The First Coast is a Great Place to Spend Eternity
“Skeletons…. We all have them. What I like about them is that they’re fearless. They do whatever they want because the worst thing that could happen to them has clearly already happened to them,” laughs Michigan artist Marie Marfia, creator of the quirky “Greetings from St. Augustine” series. If you’ve spent time in the Ancient City, you’ve likely seen her work. It’s hard to forget.
Marfia, a graphic designer of 30 years, started experimenting with pastels in 2011 when her family was living in Jacksonville. Some of her early pieces—landscapes, buildings, and beach scenes—hung at St. Augustine’s Starving Artist Gallery. A unique opportunity arose when The Addams Family Musical came through town in 2014. The gallery owner also happened to curate for the Limelight Theater and asked if Marfia might be able to create some skeleton art for the lobby to complement the show. “Greetings from St. Augustine” was born.
“I started thinking, “What would a skeleton do if he were on vacation?” Marfia recalls. She created a series of 15 paintings featuring skeletons in and around St. Augustine’s most famous landmarks. Skeletons get married, dance on the beach, hang out at the Castillo de San Marcos, enjoy a ghost tour or cemetery excursion, and lure sailors as mermaids. Amusing titles add to the experience. In “Me and Juan Go Way, Way Back,” a skeleton poses before the statue of Juan Ponce De Leon. A skeleton perches on the wall of the Castillo de San Marcos in “I’ll Sit Where I Like, Thanks.”
Living on the First Coast provided plenty of inspiration. “Orbs” features a skeleton in a cemetery blowing orbs through a bubble wand and “There’s Nothing to Do in this Town” portrays two bored skeletons lounging among the tombstones. These were inspired by the ghost tours Marfia enjoyed with her children in St. Augustine. Hundreds of years of death, pillaging, and war got her wondering, “What would these people do for fun?” They’re dead, so….” The ideas just kept coming. “Ever since I was a kid growing up in a big family, humor has played a huge part in my life. It’s as important to me as breathing and it comes out in my art,” Marfia says, “I think that’s where the skeletons come from. It’s about me making fun of death, because well, why not? You know the saying, No one gets out of here alive? Exactly!”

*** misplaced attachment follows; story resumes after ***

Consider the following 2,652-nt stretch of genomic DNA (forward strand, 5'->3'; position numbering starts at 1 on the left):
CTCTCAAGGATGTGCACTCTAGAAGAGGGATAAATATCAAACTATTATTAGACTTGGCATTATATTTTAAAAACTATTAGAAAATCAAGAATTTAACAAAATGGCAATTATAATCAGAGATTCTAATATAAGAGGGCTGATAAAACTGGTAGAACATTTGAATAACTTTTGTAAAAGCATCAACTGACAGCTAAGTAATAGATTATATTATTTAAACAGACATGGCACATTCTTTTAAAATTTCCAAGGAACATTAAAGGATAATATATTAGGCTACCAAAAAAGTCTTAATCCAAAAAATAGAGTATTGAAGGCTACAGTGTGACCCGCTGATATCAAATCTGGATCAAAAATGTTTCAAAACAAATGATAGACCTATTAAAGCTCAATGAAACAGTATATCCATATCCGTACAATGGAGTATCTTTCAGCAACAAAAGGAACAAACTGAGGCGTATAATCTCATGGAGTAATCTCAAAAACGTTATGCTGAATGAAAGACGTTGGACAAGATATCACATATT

The Limelight Theater exhibit was a big success. “I think what was most interesting to me about this exhibit was that people either really, really liked them or really, really hated them. They were not indifferent. Everybody had an opinion,” Marfia says, “I saw people that couldn’t make themselves look at them and I also saw people thumbing through the prints and just laughing like crazy.”
Her favorite piece was one of her first. “The photo that I used for reference was an older guy, pretty big with a gut, but surfing with this big grin on his face,” the artist says, “So I turned him into a skeleton and called it, ‘I’ve Still Got It.’ He looked like he was saying, “Oh yeah! I’ve still got it!” I love it. He looks like he’s having a great time.”
Marfia loves the carefree fearlessness her skeletons exhibit. They have nothing to lose. “For me as an artist, I try to carry that with me, that particular lesson,” she says, “I don’t want to die not having done everything I wanted to do. You don’t know how much time you’ve got, so you should do what you want to do.”
Edgy, fun, and downright hilarious, Marfia’s skeleton art is energetic with a distinct Salvador Dali influence. If you’ve spent time in St. Augustine’s shopping district, you’ve likely spotted a Marfia original. Her whimsical work was sold at The Starving Artist Gallery until it closed several years ago. Today, her paintings can be found at The Attic Gallery in Atlantic Beach as well as on her website. She’s expanded her work with a new skeletonized take on classic paintings called “Old Dead Masters.” “They’re not gruesome or anything,” Marfia says, “They’re just having a good time and they don’t care who knows it.”
While many equate skeletons with the creepy and grotesque, Marfia hopes her paintings bring laughter and enjoyment to her patrons. Her style is just as fun, quirky, and joyful as she is. This fall, some locally themed skeleton art may perfectly complement your fall décor and remind us all that the First Coast is a great place to reside… for all eternity.